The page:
P&R I Early Perforation Varieties

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P&R I Early Perforation Varieties

Notapor rubiera » 20 Jun 2010 18:36

After ignoring this topic for a very long time (try 15 years), and receiving a Stanley Gibbons transparent strip to measure watermarks, I have made some measurements of the 10c Rivadavia Red:

Small, slightly irregular holes:

Type I horizontal.

Imagen

Type I vertical as if it was 13.5, which it isn't.

Imagen

Type I vertical measured correctly, looks like 13.1, and not 13.

Imagen

Type II horizontal

Imagen

Type II vertical

Imagen

Medium, regular holes:

Type II horizontal

Imagen

Type II vertical

Imagen

After these measurements, I now realize why I am unable to separate the two vertical perforations with the naked eye:

1. The 13 perforation is from the irregular grid with small holes, and the measurement is not exactly 13.5 or 13.
2. The difference between 13.1 and 13.4 is VERY small.

I wonder if the other stamps from the first batch (October 1, 1935) are also found with the 'almost 13' vertical perforation?
sitio Ingles/Español de P y R I
http://www.somestamps.com/arg3551/index.htm
sitio general:
http://www.somestamps.com/
blog de P y R I en Ingles
http://arg3551.blogspot.com/
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Re: P&R I Early Perforation Varieties

Notapor rubiera » 20 Jun 2010 18:37

I find the following after looking at some 5c lithograped:

The perforation comb used during the first printing, from October 1, 1935; with small and irregular holes, result in variables measurements of the vertical perforation between 13.1 and 13.4. I only find one vertical row with 13.1 perforation, and it is a row with a skipped perf hole. Here I show three illustrative blocks.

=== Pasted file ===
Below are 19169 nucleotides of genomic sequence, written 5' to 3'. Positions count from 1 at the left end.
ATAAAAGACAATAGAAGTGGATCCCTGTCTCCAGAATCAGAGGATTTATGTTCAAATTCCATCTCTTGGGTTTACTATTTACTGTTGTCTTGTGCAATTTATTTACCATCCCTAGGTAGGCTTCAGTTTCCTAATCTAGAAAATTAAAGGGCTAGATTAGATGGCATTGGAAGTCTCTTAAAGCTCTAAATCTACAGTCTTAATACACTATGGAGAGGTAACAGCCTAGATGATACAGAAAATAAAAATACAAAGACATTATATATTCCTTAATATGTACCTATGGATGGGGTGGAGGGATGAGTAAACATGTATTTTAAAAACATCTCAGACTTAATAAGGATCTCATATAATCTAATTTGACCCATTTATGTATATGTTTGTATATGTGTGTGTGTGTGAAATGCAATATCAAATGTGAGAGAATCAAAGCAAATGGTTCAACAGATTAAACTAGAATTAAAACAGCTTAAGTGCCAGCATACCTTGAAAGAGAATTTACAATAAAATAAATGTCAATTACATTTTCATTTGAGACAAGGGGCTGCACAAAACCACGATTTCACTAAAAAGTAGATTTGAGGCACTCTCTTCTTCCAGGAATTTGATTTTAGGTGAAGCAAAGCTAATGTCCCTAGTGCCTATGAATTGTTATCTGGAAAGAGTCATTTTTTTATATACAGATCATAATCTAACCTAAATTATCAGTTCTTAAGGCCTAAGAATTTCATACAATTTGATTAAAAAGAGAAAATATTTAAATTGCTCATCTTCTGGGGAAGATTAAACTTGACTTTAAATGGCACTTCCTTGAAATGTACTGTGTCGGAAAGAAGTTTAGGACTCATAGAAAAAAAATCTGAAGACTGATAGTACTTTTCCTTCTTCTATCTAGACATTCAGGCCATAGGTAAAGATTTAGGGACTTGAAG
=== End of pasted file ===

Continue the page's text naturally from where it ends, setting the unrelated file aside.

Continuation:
The first block is from the row with a perf skip, perforation 13.15, and it should be the same row as that for the 10c Rivadavia Red type I block shown previously.

Imagen

Imagen

The second block measures 13.3

Imagen

Imagen

The third block measures 13.4

Imagen

Imagen

Judging by the rare frequency with which I find the 13.1 perforation, I am guessing that it is only found in one column of the sheet. All of the 5c lithographed (5c1E1) look like they were perforated with this comb; and not with the later comb that measures exactly 13.5 by 13.5.
sitio Ingles/Español de P y R I
http://www.somestamps.com/arg3551/index.htm
sitio general:
http://www.somestamps.com/
blog de P y R I en Ingles
http://arg3551.blogspot.com/
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Re: P&R I Early Perforation Varieties

Notapor Rein » 22 Oct 2010 19:50

Tony,

The size of the small sized P&R I in offset-litho happens to be

24.0x30.5mm

Once you know that size it is a matter of counting the number of teeth both horizontally and vertically: 16 horizontal, 20 vertical!
The gauge has to do with the stamp size - heart-to-heart from the top row of holes to the bottom row of holes!

Now a simple mathematical exercise:

X : 20mm = 16 : 24mm => X = 32/24 = 4/3 = 13.333333333333

X : 20mm = 20 : 30.5mm > X = 40:30.5 = 13.147

so 13.333:13.147 in 3 decimals

We may have 30.5mm for the offset-litho printed stamps that usually have a comb that moved from left to right or vice versa!

But for the 13 1/4 perforation we need to look at the stamps in typography printed on the Goebel reel-fed press! The average height of those stamps is NOT 30.5mm but 30.0mm. The typography stamp in sheet-fed [10c red] also has a height of 30.5mm.

X : 20mm = 20 : 30mm => X = 40/30 = 4/3 = 13.33333333

so 13.333 :13.333 in 3 decimals

Rounding off to the nearest quarter would give 13 1/4:13 1/4 in both cases!
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